Blogger Joel DeBoer offers tips for catching pike during the fall months

Oct. 15, 2013

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Autumn can be a time of chaos – rapid changes in weather, the excitement of football games during the weekend, and the revelry of Halloween. In the natural world, the fall season is also a time of chaos. Falling water temperatures, diminishing daylight hours, and seasonal migrations all signify the impending reign of winter.

Fish are cold-blooded creatures and as such, their activity level is often stringently dependant on the temperature of their environment. This biological verity might lead one to the assumption that fish “don’t bite” much in late fall or winter. Anyone who has spent time in a boat angling during the months of October or November can attest, there is a definite change in approach necessary to remain successful in capturing your quarry. It’s not a matter of the fish “not biting”; rather, the feeding windows become shorter albeit more intense.

A species often neglected for the pursuit of other gamefish such as walleyes, salmon, and muskies during the latter parts of the open water season, northern pike are an option worthy of the autumn angler’s attention. Northern Pike are plentiful, aggressive, and capable of reaching lengths into the forty-inch range here in Wisconsin, so an afternoon of ‘gator fishing can be just what the doctor ordered for anglers in need of an adrenalin fix.

Catching brute pike begins first and foremost with location. A species preferring colder water temperatures, northern pike, especially the largest of specimens, move into deeper and subsequently cooler depths during the summer months. Large pike will remain in deeper water due not only to temperature, but also the abundance of prey species such as suckers, perch, and ciscoes relating to the depths. Deep weedlines, the edges of stump flats protruding into deeper water, points extending into main lake basins, and sharp irregular drop-offs are all prime pike positions.

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Quality electronics, especially those with down and side imaging capabilities, provide a veritable back door entry into the underwater realm. My Humminbird 998 allows me to scour every nook and cranny of any piece of structure on the body of water I am fishing. It’s the “spot-on-the-spot” you’re looking for - the one subtlety on a structural element that will consistently attract and hold the largest fish. The beauty of taking the time to locate these areas is they often produce trophy fish year after year.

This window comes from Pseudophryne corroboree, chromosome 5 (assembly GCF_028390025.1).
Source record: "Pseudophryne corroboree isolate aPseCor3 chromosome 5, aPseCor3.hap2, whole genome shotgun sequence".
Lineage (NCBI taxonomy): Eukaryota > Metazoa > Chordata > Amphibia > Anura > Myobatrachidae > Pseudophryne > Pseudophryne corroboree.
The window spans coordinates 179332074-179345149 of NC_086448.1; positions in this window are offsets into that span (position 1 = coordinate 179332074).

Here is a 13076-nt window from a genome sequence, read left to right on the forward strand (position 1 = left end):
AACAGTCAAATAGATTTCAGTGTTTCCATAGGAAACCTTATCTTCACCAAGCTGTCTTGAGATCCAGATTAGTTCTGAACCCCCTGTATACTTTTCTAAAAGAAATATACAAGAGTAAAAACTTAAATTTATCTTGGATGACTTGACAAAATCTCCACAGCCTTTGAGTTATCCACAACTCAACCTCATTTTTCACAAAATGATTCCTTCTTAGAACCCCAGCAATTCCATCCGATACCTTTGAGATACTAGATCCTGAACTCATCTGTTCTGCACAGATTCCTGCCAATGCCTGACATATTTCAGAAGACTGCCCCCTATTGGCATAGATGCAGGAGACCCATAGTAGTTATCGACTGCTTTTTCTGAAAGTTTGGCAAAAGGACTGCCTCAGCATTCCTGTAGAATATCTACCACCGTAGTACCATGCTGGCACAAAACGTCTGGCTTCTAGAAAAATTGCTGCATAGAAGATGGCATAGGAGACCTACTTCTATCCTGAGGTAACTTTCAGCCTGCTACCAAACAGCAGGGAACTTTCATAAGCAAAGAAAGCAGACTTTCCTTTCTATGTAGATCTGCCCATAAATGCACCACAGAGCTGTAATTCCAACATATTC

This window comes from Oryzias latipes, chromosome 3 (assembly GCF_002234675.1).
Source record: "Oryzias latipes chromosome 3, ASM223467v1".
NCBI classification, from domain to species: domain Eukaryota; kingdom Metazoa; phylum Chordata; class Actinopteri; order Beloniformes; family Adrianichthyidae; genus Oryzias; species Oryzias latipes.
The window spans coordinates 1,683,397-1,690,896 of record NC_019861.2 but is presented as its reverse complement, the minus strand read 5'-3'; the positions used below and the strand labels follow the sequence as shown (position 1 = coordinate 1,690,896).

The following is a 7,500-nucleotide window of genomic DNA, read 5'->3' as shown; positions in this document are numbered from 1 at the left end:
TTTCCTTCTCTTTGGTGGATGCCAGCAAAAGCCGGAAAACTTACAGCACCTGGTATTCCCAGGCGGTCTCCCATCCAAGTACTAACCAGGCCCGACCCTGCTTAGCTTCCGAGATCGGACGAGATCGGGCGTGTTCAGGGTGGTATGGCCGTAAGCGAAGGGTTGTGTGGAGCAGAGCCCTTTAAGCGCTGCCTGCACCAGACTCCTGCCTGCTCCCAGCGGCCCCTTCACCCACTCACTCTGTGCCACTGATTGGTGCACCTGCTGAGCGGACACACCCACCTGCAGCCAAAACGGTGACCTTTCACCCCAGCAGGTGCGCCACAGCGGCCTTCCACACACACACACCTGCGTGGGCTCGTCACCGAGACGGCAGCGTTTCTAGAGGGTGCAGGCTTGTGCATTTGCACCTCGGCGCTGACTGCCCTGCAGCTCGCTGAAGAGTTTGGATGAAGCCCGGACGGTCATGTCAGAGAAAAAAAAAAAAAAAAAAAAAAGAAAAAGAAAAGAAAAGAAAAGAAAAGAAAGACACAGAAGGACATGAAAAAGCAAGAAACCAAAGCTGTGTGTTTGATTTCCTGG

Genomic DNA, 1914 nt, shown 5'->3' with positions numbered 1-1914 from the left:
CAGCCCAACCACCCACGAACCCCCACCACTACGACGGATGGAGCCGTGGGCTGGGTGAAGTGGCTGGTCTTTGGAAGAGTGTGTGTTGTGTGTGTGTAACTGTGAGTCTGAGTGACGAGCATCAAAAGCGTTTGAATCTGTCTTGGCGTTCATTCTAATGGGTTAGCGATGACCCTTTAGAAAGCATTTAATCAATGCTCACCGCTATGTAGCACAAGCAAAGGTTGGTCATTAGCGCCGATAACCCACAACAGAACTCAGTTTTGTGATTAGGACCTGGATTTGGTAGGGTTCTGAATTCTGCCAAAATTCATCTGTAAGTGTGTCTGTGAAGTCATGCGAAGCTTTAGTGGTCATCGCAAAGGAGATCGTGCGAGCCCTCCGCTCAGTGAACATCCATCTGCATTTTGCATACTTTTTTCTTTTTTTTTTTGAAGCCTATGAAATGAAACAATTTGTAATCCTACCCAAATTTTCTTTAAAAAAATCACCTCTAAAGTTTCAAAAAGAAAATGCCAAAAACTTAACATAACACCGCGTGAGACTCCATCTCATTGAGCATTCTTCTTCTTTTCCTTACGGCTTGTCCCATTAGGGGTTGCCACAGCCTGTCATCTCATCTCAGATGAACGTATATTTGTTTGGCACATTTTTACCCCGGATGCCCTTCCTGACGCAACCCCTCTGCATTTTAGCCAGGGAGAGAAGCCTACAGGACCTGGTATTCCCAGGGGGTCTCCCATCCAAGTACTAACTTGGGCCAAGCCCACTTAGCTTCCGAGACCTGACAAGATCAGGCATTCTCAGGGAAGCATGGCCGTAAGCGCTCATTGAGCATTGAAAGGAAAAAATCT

With optimum locations scouted, it’s time to get down to business. Tackle and equipment for targeting fall pike needn’t be any more complex than a couple of Plano 3600 ProLatch StowAway boxes containing terminal tackle, live-bait rigs, jigs, and over-sized plastic trailers. A Frabill Aqua-Life Bait Station full of sucker minnows ranging from 4”-8” completes the equipment necessary to tackle chase these cold water toothy predators.

A heavy duty jig head such as the Esox Research Company Jig-A-Beast is ideal for a variety of autumn pike fishing applications. I typically replace the stock Salt Shaker plastic trailer on the Jig-A-Beast with a Mr. Twister Sassy Shad of either 6” or 9”. The Sassy Shad has a wider profile than the Salt Shaker tail allowing for a slower drop and more erratic glide on the retrieve. While chartreuse pearl or chartreuse flake patterns are my weapon of choice in stained water, the white pearl/blue back and silver flake/black back excel in clear water pike fishing situations.

The beauty of the Jig-A-Beast and Sassy Shad combination is in its versatility. Whether or not it is tipped with a sucker minnow it will produce fish under the toughest of conditions, both when worked vertically over structure and when casted and retrieved as a search bait to cover water. Swimming the jig and plastic combo is done simply through the use of the reel handle itself. Cast the bait out, let it sink to the desired depth, and then reel steadily, imparting pauses to allow the lure to dart and fall. Strikes may be subtle so it is imperative to remember this simple rule – if it feels different, set the hook!

The ice-fishing season draws near and I encourage you to take advantage of the remaining open water opportunities, such as those offered by our resident pike population – you’ll be glad you did!

I’ll see you on the water…

Read more from Joel DeBoer.

Joel DeBoer is owner of Wisconsin Angling Adventures Guide Service. He can be contacted through his website at www.wisconsinangling

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